For years, Speech-Language Pathologists (SLPs) working in the school setting have been told that it is not within their scope of practice to screen and identify Orofacial Myofunctional Disorders. That Orofacial Myofunctional Disorders do not have a negative impact on a child’s access to their education and have been ignored across the board in the school setting by SLPs. Well, the state of Utah is doing things differently than most other states. Many of the school districts in the state of Utah require their SLPs to identify if the disability determined throughout the evaluation and eligibility process may be related to an Orofacial Myofunctional Disorder. A question is asked specifically on their eligibility criteria paperwork to rule in/rule out the role of an Orofacial Myofunctional Disorder. The problem is that the majority of Utah school based SLPs do not have formal training in Orofacial Myofunctional Disorders from their graduate programs or continuing education courses. How do they ethically identify or screen for an Orofacial Myofunctional Disorder and how can they determine if it has an underlying impact on their students’ access to their education and learning. At Chatterton Myo Courses we have seen a huge outreach from school based SLPs asking for additional training and support. That is why our course School Based Myo was created. To help School Based SLPs in Utah and across the country feel more confident in identifying Orofacial Myofunctional Disorders with supporting resources and screening tools to ethically and professionally answer the question being asked by their districts eligibility forms.
Utah SLPs and SLPs across the country are curious about Orofacial Myofunctional Disorders.
Utah SLPs and SLPs across the country are asking, “Do Orofacial Myofunctional Disorders have a negative impact on a student’s access to their learning in the classroom?” Here are a few reasons that Orofacial Myofunctional Disorders can no longer be ignored in the school setting.
- Orofacial Myofunctional Disorders directly impact the articulatory coordination required to produce specific speech sounds. Without accurately identifying an Orofacial Myofunctional Disorder, a student may never fully progress in speech therapy and master their erred speech sounds. This can cause frustration and low self-esteem in students that continue to see their friends graduate from speech therapy.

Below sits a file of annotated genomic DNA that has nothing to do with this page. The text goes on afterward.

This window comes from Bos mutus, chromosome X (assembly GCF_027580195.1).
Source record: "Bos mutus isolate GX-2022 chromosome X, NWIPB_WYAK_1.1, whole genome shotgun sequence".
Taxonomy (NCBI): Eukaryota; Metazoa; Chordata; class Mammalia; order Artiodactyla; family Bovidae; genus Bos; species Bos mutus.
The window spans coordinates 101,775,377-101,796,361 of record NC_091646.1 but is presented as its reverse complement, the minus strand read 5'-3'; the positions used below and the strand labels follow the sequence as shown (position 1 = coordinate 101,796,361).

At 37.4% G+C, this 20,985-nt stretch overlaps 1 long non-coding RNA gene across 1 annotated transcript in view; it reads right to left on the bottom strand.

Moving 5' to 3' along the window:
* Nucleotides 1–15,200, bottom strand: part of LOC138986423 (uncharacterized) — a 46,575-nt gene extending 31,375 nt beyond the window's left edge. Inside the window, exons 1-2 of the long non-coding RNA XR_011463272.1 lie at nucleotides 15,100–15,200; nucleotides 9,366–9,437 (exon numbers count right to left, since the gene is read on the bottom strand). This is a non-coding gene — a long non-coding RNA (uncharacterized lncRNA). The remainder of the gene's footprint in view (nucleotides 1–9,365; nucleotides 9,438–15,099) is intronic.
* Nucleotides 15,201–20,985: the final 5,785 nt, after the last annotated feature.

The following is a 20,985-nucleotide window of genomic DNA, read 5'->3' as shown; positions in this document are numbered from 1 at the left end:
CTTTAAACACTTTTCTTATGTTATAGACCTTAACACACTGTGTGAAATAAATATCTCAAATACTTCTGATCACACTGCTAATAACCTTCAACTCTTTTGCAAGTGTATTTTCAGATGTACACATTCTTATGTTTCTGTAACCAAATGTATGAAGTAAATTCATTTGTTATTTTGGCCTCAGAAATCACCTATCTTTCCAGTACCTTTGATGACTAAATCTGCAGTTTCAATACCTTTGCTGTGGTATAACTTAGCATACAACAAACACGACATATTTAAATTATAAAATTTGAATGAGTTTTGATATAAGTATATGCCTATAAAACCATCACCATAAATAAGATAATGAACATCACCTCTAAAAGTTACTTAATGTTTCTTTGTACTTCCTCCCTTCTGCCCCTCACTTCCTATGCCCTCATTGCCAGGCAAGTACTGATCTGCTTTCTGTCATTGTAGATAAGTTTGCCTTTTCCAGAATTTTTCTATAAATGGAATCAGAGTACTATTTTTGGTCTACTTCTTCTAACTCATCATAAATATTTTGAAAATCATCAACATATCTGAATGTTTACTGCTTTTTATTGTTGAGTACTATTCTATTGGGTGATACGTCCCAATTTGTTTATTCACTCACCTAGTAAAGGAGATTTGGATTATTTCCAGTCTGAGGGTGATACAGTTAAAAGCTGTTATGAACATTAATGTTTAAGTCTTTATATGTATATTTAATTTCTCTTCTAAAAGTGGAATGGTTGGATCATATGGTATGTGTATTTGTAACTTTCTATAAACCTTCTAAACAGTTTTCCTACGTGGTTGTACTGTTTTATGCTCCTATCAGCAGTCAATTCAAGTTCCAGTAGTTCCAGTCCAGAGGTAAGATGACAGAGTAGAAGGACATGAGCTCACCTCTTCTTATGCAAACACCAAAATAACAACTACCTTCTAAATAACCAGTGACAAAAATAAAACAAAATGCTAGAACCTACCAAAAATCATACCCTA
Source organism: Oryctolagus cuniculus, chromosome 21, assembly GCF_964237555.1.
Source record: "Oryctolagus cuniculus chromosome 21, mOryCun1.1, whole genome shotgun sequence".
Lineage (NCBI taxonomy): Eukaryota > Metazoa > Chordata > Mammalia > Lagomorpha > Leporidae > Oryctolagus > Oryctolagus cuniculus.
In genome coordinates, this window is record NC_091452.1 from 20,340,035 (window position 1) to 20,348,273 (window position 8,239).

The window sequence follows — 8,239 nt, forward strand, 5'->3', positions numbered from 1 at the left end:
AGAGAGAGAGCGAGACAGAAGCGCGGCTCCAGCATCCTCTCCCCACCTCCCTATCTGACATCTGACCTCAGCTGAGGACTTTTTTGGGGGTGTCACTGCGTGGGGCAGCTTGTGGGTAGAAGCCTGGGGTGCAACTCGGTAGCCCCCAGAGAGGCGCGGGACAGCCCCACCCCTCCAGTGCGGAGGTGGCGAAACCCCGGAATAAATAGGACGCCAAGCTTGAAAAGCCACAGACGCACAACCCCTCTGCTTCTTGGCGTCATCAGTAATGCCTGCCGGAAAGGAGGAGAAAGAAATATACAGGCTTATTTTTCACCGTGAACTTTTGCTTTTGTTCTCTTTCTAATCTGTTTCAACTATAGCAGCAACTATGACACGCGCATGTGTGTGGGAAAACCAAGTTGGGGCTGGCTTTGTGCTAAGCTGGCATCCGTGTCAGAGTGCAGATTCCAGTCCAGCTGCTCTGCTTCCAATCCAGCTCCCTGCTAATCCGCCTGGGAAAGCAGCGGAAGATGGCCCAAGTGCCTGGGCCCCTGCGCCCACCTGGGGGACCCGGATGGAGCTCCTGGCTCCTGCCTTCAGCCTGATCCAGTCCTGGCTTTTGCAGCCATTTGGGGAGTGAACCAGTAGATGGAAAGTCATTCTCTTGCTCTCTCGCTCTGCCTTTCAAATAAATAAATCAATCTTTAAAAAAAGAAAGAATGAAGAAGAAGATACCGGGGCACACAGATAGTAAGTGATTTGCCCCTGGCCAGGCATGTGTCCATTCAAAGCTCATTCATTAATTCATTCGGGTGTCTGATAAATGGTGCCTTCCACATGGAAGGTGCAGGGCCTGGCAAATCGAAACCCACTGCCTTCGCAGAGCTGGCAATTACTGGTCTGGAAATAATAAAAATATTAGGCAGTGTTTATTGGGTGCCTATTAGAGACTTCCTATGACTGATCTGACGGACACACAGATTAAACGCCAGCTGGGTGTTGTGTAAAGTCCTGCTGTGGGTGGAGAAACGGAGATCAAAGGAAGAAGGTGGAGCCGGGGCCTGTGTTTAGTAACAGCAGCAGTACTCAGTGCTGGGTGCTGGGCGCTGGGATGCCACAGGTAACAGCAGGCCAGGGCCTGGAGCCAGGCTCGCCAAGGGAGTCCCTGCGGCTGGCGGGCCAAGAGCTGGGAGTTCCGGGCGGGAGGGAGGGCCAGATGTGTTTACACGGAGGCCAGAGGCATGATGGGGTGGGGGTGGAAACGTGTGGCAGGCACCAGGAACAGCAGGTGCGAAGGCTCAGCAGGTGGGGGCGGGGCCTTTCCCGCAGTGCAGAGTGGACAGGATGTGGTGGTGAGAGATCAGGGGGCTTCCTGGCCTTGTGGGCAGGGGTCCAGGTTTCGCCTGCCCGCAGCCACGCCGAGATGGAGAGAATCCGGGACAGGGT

- Not identifying Orofacial Myofunctional Disorders will continue to keep caseload numbers too high for school based SLPs. There are specific barriers to progress in mastering speech sounds, such as, anatomical growth, tongue tie, high arched narrow palates, mouth breathing, low tongue posture, poor coordination and low tone.
- Orofacial Myofunctional Disorders are directly related to sleep disordered breathing. Sleep disordered breathing and possible pediatric sleep apnea will inhibit a student’s ability to focus in the classroom. In a research article by Kaemingk, KL et al, collecting data on learning in children and sleep disordered breathing, they found “children with higher rates of sleep-disordered breathing performed lower on tests of ability to learn, to remember, to perform, and tended to have lower IQs overall.”
Like Utah, school districts across the country should require their SLPs be trained in how to identify and screen for Orofacial Myofunctional Disorders in their caseloads. This will help better serve their students, reduce caseload sizes, and understand the underlying cause of articulatory delays and disorders.
Check out the School-Based Myo Program.
At Chatterton Myo Courses, we offer the School-Based Myo program which will provide you with the necessary knowledge and skills to be successful in this field. With our courses, you can gain the confidence and expertise to make improvements in the field. Just follow these steps to make that dream a reality:
- Contact us: Complete our online form or email us to get more information and sign up for our courses.
- Take the lessons: Our courses are comprehensive, with hours of video lessons and materials to provide the necessary knowledge.